Interview: Jared Palomar of Augustana

Hard work and (not so) divine intervention propel Augustana to mainstream acclaimThe morning before my scheduled interview with North County folk pop chartbusters Augustana, I get a polite but rather urgent call from the band’s ebullient publicist. The band needs to push the interview up, she tells me, as they’ve been offered a last minute spot on the Today Show. I gladly accommodate—having your interview rescheduled because the band’s singer is heaving Schlitz Ice into a bar toilet is one thing, but getting bumped up so they can pal around with Al Roker on national television is another. When I finally get bassist/vocalist Jared Palomar on the phone, the band are just hours from a flight that will take them to New York City to perform their hit single “Boston” for the show’s estimated 6.2 million viewers.

“We’ve met Matt Lauer before, when we did Letterman, and he was a really nice guy. Al Roker seems like a character, I’m not sure what to think about him,” he chuckles. Palomar then mistakes their cohost Anne Curry for vicious right-wing pundit Anne Coulter: “Anne Coulter’s kind of crazy, too. I used to read a lot of her columns, but now I don’t know.”

If Palomar is a little confused, it may have something to do with the band’s dizzying schedule. In addition to the Today Show, they’re in the midst of a national tour with the Goo Goo Dolls (to be interrupted again by a flight to Burbank to appear on Oscar host Ellen DeGeneres’ talk show) before their own headlining stint through the South and Southwest. Speaking from Detroit, Palomar, vocalist/pianist/guitarist Dan Layus, drummer Justin South, lead guitarist Chris Sachtleben, and keyboardist John Vincent have been recording demos in a friend’s studio.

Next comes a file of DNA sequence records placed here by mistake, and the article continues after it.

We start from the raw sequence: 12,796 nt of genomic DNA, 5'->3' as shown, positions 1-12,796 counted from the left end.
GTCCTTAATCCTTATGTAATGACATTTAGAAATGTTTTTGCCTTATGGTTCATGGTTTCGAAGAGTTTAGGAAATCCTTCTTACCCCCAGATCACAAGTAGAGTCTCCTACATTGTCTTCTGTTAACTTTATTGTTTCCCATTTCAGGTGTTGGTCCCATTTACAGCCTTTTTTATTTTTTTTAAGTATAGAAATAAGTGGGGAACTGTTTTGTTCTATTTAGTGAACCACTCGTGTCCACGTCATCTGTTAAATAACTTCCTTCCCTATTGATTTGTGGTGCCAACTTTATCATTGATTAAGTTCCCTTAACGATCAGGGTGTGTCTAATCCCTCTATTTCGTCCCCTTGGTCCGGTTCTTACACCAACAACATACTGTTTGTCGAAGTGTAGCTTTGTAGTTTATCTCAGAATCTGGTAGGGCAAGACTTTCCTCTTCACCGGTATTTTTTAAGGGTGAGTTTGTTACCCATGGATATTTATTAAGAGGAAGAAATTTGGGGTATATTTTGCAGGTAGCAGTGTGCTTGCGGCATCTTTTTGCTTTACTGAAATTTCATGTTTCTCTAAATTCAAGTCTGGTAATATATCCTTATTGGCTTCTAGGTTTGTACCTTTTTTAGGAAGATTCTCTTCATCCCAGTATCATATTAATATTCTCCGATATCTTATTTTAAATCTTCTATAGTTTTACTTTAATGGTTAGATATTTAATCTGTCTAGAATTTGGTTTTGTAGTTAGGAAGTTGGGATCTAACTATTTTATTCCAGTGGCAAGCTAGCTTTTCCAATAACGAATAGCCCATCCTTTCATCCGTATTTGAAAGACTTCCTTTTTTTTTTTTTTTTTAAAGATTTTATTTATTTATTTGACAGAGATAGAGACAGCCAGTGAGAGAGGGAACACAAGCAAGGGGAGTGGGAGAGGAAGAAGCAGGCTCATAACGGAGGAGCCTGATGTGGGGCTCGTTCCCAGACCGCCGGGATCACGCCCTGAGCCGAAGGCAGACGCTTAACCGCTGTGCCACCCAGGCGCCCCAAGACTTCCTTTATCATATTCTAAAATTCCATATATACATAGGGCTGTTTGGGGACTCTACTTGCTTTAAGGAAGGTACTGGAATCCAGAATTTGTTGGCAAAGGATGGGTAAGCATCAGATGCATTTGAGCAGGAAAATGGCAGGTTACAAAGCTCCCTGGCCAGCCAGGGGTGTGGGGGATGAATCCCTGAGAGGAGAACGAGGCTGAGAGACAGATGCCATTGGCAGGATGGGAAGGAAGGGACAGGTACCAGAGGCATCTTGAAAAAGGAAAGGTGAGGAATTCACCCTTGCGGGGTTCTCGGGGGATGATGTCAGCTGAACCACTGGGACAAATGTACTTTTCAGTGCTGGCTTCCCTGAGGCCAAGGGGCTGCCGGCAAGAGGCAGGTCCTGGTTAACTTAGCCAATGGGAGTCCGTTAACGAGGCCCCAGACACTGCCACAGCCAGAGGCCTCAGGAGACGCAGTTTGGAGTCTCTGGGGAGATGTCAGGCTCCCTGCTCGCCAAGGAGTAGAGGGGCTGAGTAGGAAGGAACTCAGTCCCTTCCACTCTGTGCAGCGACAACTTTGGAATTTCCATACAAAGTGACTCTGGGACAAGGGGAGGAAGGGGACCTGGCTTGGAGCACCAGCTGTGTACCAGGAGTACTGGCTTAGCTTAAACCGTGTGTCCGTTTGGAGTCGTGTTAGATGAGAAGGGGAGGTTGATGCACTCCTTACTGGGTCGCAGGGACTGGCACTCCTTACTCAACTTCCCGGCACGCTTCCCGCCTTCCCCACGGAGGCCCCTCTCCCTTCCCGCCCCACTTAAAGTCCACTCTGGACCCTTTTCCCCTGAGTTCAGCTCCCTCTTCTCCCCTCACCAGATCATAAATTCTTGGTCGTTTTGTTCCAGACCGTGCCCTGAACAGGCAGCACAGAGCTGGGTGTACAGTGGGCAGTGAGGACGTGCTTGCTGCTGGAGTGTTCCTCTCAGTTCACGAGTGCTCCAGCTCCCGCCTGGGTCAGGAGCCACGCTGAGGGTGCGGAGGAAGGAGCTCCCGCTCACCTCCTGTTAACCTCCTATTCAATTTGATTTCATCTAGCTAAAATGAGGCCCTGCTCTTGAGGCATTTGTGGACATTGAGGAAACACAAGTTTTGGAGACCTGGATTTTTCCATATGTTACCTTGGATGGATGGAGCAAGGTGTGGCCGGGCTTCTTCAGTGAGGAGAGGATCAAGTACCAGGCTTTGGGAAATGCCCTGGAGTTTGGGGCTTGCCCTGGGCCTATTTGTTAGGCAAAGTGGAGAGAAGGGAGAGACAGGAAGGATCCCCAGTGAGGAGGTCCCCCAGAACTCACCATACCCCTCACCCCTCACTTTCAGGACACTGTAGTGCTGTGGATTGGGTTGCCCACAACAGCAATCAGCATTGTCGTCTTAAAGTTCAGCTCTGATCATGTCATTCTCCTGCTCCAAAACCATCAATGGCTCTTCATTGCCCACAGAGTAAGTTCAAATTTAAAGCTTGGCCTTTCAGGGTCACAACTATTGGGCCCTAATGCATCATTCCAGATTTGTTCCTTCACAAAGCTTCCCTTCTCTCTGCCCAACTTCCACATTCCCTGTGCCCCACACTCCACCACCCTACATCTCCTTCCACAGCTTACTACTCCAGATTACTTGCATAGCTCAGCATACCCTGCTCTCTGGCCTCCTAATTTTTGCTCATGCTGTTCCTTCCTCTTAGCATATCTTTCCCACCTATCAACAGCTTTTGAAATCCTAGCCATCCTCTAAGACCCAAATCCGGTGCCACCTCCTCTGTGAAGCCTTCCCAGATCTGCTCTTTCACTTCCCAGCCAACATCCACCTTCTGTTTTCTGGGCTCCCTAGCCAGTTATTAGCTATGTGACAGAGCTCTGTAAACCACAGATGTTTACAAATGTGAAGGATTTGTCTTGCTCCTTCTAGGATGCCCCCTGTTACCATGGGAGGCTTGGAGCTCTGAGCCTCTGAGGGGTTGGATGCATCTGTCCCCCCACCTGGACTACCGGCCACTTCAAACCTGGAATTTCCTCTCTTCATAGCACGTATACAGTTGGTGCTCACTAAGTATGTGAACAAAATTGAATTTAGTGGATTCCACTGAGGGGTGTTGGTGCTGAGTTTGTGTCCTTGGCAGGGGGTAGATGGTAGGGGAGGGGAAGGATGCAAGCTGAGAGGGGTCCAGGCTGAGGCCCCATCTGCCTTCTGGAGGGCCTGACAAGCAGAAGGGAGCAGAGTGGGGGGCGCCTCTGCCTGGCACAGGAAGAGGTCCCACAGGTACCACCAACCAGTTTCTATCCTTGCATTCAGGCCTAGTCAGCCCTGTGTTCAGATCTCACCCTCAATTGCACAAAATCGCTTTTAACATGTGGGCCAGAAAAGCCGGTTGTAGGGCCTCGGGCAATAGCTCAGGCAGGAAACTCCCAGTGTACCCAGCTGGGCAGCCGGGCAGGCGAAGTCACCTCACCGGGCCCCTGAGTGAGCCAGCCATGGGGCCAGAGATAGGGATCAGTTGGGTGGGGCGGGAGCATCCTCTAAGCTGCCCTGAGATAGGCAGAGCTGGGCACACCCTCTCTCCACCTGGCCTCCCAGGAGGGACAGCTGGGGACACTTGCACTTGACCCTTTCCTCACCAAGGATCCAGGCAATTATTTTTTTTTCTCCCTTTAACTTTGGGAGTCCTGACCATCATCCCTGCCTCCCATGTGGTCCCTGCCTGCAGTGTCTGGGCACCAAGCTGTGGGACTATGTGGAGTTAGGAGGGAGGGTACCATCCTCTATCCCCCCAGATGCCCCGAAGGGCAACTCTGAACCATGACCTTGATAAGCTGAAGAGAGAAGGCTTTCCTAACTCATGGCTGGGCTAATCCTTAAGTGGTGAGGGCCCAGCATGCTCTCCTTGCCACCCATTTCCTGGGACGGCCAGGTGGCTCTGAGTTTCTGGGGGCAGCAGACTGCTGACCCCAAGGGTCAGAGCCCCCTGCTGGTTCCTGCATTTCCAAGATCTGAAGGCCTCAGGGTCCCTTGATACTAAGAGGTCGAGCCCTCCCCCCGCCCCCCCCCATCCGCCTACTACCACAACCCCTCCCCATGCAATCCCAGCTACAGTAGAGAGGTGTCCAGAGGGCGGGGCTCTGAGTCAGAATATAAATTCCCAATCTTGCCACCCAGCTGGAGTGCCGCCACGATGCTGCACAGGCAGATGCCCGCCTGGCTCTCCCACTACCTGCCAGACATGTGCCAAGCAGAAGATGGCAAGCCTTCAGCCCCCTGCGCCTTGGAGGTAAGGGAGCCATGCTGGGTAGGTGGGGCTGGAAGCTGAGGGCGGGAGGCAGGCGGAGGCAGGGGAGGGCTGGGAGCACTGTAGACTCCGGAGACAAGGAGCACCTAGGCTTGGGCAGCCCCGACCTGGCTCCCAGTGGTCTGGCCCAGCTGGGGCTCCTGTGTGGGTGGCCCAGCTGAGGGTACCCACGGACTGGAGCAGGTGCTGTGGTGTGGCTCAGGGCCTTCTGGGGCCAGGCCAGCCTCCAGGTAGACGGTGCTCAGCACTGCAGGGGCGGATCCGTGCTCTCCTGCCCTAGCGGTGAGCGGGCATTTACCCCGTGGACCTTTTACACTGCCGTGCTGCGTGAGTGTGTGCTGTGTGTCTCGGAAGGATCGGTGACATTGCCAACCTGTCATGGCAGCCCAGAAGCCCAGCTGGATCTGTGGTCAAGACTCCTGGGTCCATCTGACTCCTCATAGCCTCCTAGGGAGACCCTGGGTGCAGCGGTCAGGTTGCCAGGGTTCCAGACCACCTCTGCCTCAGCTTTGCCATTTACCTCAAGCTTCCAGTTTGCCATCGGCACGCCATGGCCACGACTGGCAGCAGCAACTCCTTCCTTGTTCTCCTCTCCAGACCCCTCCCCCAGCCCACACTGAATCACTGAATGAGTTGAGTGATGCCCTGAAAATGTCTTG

Palomar’s voice is friendly and familiar, though his tone bespeaks some fatigue, as if he hasn’t quite had a chance to catch his breath in months. Their first full length, All the Stars and Boulevards, has just been certified gold, and over the next few months, the band will be taking their Counting Crowes-meets-Coldplay brand of alternative folk rock on its second headlining tour. Their sound is full of swelling choruses and the kind of personal yet open-ended lyrics that listeners from teens to the stay-at-home moms have found appealing.

Success, however, wasn’t preordained. Augustana’s rise from beginnings at a conservative Christian college to being the type of band that rubs elbows with major network television stars is a story that takes place over two time zones, two years of performing in relative obscurity, and the not-so-divine providence of one Garden State filmmaker. It’s also a story of one of the longest incubating hit singles in history.

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